As a scholar, I was extremely impressed with the ways in which information could be accessed in the catalogue. You can pretty much search by any term in a record, so instead of being confined to the organization of a traditional catalogue raisonné (typically arranged according to medium and date), you can additionally sort artworks by exhibitions, publications, locations, catalogue numbers, titles—basically any of the data within a record. This makes them infinitely more searchable and user-friendly.
The most appealing content for me were the videos, which I immediately clicked on upon opening the catalogue. They’re extremely helpful for animating Hawkinson’s kinetic work— still photographs tell such a limited story about pieces like these. The catalogue could have benefitted from more videos, however, and I wish that interviews with the artist had been included, as there are in Artifex’s Chuck Close Paintings 1967-Present catalogue raisonné. One further drawback to the Hawkinson catalogue is the fact that the bibliography does not provide any access to the articles; ideally you would be able to click through to links or PDFs, and read the articles cited.
Hawkinson at first found the idea of a catalogue raisonné a bit depressing because of the historical connections to death, and the inference of a career’s conclusion. As well, he prefers not to “look back” at his previous work. Yet he was attracted by the idea of a digital catalogue since it was a living resource and, in this way, could grow and change as he continues to make work. In particular, he’s interested in establishing further relationships between works, adding more references, and possibly more video for the kinetic sculptures.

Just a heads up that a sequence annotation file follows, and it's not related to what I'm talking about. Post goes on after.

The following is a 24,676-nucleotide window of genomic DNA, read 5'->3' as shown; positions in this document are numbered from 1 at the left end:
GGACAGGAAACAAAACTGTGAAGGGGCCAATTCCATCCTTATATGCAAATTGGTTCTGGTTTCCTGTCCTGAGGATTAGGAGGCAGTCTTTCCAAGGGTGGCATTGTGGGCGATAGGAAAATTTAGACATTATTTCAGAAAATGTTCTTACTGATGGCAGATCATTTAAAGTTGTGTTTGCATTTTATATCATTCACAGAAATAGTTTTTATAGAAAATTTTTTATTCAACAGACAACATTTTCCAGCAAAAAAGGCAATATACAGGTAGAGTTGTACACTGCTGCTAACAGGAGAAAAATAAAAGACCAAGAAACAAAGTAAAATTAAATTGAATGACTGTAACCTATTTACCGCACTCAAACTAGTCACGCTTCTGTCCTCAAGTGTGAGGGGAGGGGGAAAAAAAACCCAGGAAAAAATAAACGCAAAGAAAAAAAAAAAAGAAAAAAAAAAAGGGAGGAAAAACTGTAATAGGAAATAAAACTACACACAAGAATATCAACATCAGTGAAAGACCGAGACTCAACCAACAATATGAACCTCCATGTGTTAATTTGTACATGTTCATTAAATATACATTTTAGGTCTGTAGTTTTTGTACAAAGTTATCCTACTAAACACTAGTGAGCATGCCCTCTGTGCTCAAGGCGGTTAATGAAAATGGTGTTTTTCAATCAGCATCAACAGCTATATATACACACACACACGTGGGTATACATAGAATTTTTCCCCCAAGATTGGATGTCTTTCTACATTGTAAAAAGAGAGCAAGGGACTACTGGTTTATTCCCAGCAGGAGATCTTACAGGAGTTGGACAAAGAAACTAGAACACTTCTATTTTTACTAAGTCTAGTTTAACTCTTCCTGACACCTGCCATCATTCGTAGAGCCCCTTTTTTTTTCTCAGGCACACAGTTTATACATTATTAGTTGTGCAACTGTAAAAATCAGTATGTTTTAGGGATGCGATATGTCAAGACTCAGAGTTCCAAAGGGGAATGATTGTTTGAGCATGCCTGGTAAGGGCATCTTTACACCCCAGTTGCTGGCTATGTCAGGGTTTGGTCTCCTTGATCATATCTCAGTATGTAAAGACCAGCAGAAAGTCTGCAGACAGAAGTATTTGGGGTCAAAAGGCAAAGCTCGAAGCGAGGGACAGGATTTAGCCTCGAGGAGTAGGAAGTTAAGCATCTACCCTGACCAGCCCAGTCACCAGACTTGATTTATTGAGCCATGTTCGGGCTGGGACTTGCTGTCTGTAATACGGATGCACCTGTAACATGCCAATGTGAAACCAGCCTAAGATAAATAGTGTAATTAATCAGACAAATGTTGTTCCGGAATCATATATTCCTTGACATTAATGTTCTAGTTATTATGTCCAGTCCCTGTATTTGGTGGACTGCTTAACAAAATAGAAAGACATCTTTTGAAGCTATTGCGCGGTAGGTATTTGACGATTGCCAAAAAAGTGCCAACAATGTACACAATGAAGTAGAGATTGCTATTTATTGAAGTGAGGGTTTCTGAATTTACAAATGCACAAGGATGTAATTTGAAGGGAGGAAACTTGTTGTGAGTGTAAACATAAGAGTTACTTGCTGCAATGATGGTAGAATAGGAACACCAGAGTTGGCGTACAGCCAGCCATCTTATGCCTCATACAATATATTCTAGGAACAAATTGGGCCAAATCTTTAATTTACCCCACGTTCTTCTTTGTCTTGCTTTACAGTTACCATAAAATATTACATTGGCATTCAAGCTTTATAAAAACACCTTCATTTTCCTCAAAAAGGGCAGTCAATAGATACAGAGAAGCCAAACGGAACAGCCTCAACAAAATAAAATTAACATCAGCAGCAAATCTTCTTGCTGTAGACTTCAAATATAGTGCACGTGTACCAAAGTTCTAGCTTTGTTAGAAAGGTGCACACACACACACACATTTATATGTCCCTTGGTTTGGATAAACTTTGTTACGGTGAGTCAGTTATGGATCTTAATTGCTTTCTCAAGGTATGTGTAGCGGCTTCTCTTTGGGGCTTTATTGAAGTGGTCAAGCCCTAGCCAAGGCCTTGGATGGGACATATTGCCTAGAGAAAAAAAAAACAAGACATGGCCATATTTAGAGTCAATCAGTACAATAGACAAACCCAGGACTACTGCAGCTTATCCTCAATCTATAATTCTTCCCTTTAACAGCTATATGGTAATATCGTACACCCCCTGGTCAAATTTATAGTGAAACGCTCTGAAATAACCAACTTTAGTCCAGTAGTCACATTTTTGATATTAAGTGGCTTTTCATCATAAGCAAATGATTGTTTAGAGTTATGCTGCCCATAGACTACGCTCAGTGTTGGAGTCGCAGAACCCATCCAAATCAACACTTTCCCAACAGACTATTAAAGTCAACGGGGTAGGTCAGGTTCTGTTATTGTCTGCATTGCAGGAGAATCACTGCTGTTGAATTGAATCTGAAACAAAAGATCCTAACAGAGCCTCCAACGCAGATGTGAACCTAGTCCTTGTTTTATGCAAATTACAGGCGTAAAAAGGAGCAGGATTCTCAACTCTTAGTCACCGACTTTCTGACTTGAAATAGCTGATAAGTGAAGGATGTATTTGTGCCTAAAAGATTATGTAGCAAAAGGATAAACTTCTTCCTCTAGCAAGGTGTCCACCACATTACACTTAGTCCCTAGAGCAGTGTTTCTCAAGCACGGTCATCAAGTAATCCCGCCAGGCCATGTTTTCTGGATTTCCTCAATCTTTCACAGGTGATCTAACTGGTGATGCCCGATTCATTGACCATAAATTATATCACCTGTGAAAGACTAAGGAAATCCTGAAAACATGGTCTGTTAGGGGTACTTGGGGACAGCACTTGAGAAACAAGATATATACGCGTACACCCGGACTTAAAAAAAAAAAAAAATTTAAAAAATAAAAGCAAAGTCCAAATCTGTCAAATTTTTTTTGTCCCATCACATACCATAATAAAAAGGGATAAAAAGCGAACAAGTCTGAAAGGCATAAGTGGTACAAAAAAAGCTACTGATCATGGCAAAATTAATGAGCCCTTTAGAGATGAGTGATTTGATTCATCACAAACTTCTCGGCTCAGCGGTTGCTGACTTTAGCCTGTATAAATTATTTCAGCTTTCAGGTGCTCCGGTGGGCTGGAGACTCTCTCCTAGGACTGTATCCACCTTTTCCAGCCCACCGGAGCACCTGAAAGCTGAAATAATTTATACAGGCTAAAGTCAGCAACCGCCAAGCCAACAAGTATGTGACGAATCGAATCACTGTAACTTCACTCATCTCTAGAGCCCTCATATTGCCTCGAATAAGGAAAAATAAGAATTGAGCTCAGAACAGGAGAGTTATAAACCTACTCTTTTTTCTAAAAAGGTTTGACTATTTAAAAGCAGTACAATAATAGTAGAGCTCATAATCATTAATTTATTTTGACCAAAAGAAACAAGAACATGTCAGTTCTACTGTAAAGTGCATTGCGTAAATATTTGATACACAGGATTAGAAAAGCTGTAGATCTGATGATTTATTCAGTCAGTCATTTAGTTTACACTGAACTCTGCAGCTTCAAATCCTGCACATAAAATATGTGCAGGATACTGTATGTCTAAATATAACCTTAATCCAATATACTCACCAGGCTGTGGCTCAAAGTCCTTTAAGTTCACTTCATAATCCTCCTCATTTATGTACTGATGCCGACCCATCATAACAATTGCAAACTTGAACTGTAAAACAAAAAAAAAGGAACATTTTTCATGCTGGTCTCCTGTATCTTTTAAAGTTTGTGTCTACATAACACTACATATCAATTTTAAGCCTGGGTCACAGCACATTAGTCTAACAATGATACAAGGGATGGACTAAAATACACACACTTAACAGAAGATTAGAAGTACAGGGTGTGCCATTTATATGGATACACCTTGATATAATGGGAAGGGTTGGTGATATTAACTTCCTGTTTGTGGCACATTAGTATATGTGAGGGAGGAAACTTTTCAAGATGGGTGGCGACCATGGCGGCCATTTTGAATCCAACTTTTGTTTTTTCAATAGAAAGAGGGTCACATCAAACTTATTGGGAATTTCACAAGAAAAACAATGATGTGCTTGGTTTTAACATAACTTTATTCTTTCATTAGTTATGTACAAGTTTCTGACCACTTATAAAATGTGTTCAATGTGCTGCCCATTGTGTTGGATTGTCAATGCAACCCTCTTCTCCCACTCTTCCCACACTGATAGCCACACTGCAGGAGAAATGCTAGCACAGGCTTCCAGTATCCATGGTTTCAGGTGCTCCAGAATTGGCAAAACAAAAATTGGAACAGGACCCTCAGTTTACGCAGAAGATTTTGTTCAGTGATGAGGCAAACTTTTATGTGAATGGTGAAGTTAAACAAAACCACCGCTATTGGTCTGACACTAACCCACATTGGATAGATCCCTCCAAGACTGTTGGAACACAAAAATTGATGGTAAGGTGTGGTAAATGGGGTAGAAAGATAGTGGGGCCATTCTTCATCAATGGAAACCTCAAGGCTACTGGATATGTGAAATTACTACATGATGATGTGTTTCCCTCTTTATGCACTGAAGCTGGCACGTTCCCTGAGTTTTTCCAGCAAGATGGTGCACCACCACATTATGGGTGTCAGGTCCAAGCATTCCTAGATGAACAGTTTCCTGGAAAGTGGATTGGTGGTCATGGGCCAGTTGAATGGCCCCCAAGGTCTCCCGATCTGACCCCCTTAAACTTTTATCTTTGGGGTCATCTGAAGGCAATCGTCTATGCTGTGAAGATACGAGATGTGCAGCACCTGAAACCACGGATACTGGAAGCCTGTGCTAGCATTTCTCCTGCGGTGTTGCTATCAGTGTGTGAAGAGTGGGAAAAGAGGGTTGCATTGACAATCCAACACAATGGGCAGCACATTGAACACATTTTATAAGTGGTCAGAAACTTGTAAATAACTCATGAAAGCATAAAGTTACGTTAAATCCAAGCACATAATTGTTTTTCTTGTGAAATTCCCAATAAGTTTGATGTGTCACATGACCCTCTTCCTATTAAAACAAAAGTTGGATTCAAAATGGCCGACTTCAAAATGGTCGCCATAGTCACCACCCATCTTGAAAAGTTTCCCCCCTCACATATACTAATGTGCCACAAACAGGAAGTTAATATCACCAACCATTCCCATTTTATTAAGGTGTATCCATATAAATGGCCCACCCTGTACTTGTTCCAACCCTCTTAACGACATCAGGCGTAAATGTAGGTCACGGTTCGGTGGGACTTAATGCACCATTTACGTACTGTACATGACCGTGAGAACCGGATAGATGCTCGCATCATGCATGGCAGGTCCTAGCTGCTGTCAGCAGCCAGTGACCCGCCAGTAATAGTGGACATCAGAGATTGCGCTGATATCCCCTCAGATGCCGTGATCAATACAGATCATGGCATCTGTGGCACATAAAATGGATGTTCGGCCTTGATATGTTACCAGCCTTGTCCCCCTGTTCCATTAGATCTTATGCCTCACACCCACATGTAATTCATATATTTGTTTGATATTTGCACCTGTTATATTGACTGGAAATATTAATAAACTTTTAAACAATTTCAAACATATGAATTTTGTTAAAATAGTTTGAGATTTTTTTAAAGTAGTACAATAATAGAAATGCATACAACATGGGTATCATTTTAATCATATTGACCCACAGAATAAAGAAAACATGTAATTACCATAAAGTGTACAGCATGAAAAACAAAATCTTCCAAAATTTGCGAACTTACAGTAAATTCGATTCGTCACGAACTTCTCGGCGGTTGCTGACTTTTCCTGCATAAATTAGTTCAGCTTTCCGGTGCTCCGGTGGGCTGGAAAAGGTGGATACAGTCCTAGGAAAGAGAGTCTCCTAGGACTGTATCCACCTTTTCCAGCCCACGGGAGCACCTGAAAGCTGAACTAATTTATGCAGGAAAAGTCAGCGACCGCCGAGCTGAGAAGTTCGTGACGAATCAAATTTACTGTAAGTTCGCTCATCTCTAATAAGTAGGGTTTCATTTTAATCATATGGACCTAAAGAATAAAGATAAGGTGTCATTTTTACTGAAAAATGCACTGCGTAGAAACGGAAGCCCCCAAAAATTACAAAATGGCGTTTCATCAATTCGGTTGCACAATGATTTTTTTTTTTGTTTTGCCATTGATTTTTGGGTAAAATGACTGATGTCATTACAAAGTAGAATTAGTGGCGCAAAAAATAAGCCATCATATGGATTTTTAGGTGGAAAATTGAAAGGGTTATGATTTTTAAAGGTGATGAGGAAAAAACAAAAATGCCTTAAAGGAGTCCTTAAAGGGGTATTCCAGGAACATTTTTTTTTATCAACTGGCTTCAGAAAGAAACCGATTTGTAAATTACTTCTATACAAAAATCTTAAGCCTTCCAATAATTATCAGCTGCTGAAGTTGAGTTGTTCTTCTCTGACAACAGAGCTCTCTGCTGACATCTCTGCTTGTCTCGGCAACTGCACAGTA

One of the major decisions Hawkinson had to make while working on the catalogue was identifying when his artistic practice actually began. For some artists and artists’ estates this has been a contentious issue that affects collectors. For Hawkinson it wasn’t as difficult. “I start with the works which clearly inform the professional direction I eventually went in. I don’t include my earlier—more experimental—paintings, and I don’t think anyone will be offended by this. My only collector in those days was my mom.”
On Tuesday, March 10, from 6–8 P.M. at the New York Public Library, Hawkinson will be discussing the launch of the catalogue with David Grosz, President of Artifex Press, and Hannah Barton, Editor of the catalogue. More information here.